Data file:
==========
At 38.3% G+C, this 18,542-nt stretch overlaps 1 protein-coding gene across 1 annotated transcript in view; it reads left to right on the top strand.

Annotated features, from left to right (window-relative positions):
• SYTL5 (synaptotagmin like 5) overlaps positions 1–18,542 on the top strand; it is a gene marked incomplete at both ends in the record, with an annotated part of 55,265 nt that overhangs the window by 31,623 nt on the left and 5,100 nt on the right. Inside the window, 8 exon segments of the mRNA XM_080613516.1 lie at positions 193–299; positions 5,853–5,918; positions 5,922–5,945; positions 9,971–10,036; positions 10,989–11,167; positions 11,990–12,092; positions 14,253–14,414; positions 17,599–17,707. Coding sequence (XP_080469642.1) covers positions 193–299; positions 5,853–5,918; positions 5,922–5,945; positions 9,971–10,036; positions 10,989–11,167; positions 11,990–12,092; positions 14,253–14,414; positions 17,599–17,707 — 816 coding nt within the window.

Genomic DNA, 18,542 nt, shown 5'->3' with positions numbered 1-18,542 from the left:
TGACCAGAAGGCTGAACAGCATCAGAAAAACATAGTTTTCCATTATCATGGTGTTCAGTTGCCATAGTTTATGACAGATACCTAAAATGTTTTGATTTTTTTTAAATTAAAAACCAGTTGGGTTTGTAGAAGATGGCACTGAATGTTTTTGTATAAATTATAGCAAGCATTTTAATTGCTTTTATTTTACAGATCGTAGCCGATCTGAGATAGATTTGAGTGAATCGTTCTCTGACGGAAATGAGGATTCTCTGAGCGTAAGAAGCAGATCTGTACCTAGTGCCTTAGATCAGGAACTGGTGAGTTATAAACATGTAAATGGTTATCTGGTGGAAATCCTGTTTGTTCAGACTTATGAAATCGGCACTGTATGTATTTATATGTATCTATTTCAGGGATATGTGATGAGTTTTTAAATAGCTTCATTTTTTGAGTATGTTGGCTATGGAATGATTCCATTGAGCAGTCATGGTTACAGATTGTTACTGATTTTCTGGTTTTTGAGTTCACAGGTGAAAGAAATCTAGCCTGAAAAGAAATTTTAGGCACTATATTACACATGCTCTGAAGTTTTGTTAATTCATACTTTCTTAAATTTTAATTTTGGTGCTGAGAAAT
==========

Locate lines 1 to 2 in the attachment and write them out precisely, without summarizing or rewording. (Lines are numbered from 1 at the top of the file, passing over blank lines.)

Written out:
At 38.3% G+C, this 18,542-nt stretch overlaps 1 protein-coding gene across 1 annotated transcript in view; it reads left to right on the top strand.

Annotated features, from left to right (window-relative positions):